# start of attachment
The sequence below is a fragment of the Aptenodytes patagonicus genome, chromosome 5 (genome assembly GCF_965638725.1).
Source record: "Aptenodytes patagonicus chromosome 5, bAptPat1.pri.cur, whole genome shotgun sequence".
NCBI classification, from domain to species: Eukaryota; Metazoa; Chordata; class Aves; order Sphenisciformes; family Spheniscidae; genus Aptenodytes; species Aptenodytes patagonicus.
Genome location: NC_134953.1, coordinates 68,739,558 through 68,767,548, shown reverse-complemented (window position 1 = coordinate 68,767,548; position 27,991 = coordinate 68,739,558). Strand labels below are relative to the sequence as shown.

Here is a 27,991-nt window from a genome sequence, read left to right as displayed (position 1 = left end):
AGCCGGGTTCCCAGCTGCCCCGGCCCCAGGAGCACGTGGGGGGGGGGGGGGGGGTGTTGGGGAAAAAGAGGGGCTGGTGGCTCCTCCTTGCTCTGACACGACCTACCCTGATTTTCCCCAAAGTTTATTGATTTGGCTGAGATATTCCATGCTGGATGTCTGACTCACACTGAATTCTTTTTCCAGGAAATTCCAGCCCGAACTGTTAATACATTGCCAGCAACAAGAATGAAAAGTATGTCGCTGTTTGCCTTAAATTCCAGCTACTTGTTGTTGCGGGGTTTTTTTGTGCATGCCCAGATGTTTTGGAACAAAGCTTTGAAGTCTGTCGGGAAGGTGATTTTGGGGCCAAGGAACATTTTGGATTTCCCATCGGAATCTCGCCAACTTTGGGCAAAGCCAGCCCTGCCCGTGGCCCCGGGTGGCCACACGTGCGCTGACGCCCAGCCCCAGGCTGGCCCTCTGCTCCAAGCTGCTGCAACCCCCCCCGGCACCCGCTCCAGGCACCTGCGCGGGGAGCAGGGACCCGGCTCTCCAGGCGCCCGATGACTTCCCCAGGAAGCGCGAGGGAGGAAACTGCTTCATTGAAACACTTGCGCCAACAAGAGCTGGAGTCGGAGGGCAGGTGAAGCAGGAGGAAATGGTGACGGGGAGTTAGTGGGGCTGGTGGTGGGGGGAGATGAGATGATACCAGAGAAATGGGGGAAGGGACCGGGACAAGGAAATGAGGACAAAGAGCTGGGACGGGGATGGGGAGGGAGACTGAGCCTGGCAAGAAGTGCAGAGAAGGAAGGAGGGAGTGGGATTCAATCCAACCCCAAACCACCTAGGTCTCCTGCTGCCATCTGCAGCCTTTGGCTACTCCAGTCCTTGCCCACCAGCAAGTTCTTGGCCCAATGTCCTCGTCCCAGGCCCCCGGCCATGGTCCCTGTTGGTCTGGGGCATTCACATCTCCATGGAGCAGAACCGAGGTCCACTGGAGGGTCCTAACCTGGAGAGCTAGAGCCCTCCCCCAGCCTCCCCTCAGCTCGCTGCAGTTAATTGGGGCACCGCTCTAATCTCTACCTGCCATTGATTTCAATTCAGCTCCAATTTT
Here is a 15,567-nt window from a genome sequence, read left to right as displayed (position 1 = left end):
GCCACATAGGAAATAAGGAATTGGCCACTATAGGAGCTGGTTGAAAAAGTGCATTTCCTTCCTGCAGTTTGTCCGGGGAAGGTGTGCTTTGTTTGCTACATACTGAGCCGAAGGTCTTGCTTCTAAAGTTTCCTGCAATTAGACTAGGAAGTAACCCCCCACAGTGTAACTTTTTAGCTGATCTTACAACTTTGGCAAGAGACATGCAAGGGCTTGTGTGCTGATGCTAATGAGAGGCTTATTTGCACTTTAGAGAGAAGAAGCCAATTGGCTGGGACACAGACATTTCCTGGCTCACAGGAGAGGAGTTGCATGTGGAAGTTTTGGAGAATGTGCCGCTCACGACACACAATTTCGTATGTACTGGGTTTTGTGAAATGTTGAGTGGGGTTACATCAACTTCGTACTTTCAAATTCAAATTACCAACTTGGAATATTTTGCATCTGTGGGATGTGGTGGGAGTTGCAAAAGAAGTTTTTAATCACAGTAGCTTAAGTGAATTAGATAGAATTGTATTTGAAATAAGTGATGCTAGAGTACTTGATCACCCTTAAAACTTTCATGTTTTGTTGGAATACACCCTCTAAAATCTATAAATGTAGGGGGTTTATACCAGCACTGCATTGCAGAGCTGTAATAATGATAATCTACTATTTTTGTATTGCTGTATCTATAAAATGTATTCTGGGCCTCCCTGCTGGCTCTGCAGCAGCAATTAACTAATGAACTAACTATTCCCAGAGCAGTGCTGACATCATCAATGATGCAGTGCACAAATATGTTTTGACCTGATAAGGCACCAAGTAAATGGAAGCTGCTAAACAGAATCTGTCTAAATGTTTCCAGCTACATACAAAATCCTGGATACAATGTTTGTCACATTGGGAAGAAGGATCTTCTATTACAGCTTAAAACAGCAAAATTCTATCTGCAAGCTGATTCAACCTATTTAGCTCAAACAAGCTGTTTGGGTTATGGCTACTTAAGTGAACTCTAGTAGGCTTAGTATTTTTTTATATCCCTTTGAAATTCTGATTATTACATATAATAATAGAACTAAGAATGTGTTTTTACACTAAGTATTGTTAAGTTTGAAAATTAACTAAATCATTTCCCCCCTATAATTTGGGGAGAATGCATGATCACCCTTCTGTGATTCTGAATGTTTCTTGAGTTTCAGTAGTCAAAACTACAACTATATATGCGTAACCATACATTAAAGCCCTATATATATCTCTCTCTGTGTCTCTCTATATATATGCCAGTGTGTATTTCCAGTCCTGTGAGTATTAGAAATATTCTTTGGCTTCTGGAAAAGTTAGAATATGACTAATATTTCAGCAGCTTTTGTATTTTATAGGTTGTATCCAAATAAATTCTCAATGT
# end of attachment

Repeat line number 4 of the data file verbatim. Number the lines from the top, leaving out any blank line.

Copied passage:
Genome location: NC_134953.1, coordinates 68,739,558 through 68,767,548, shown reverse-complemented (window position 1 = coordinate 68,767,548; position 27,991 = coordinate 68,739,558). Strand labels below are relative to the sequence as shown.